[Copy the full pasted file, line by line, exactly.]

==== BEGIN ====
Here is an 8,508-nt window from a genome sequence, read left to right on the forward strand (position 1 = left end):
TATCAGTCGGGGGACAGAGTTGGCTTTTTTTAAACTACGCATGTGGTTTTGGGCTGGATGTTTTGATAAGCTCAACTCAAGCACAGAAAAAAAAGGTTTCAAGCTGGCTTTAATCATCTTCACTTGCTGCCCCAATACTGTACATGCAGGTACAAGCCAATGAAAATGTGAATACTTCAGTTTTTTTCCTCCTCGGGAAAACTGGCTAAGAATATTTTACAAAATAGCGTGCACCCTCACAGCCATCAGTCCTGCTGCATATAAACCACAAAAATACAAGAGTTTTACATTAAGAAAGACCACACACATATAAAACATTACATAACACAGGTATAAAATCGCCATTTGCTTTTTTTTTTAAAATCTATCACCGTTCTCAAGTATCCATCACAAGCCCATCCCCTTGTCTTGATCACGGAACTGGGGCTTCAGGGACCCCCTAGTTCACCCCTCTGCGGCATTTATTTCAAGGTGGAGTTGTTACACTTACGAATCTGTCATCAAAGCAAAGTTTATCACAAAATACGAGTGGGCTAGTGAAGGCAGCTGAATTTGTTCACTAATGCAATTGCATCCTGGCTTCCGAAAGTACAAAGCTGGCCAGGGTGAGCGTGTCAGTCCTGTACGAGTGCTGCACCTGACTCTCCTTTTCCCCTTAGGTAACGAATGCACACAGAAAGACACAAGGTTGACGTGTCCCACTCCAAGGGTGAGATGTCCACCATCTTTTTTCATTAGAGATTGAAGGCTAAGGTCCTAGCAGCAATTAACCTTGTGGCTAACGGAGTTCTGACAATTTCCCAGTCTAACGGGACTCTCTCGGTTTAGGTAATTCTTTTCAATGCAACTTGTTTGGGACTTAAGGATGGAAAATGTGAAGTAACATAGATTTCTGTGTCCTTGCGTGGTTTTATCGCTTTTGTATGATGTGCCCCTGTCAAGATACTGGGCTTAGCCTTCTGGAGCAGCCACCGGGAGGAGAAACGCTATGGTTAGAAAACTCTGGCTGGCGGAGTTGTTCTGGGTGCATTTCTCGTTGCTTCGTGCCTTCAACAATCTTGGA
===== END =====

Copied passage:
Here is an 8,508-nt window from a genome sequence, read left to right on the forward strand (position 1 = left end):
TATCAGTCGGGGGACAGAGTTGGCTTTTTTTAAACTACGCATGTGGTTTTGGGCTGGATGTTTTGATAAGCTCAACTCAAGCACAGAAAAAAAAGGTTTCAAGCTGGCTTTAATCATCTTCACTTGCTGCCCCAATACTGTACATGCAGGTACAAGCCAATGAAAATGTGAATACTTCAGTTTTTTTCCTCCTCGGGAAAACTGGCTAAGAATATTTTACAAAATAGCGTGCACCCTCACAGCCATCAGTCCTGCTGCATATAAACCACAAAAATACAAGAGTTTTACATTAAGAAAGACCACACACATATAAAACATTACATAACACAGGTATAAAATCGCCATTTGCTTTTTTTTTTAAAATCTATCACCGTTCTCAAGTATCCATCACAAGCCCATCCCCTTGTCTTGATCACGGAACTGGGGCTTCAGGGACCCCCTAGTTCACCCCTCTGCGGCATTTATTTCAAGGTGGAGTTGTTACACTTACGAATCTGTCATCAAAGCAAAGTTTATCACAAAATACGAGTGGGCTAGTGAAGGCAGCTGAATTTGTTCACTAATGCAATTGCATCCTGGCTTCCGAAAGTACAAAGCTGGCCAGGGTGAGCGTGTCAGTCCTGTACGAGTGCTGCACCTGACTCTCCTTTTCCCCTTAGGTAACGAATGCACACAGAAAGACACAAGGTTGACGTGTCCCACTCCAAGGGTGAGATGTCCACCATCTTTTTTCATTAGAGATTGAAGGCTAAGGTCCTAGCAGCAATTAACCTTGTGGCTAACGGAGTTCTGACAATTTCCCAGTCTAACGGGACTCTCTCGGTTTAGGTAATTCTTTTCAATGCAACTTGTTTGGGACTTAAGGATGGAAAATGTGAAGTAACATAGATTTCTGTGTCCTTGCGTGGTTTTATCGCTTTTGTATGATGTGCCCCTGTCAAGATACTGGGCTTAGCCTTCTGGAGCAGCCACCGGGAGGAGAAACGCTATGGTTAGAAAACTCTGGCTGGCGGAGTTGTTCTGGGTGCATTTCTCGTTGCTTCGTGCCTTCAACAATCTTGGA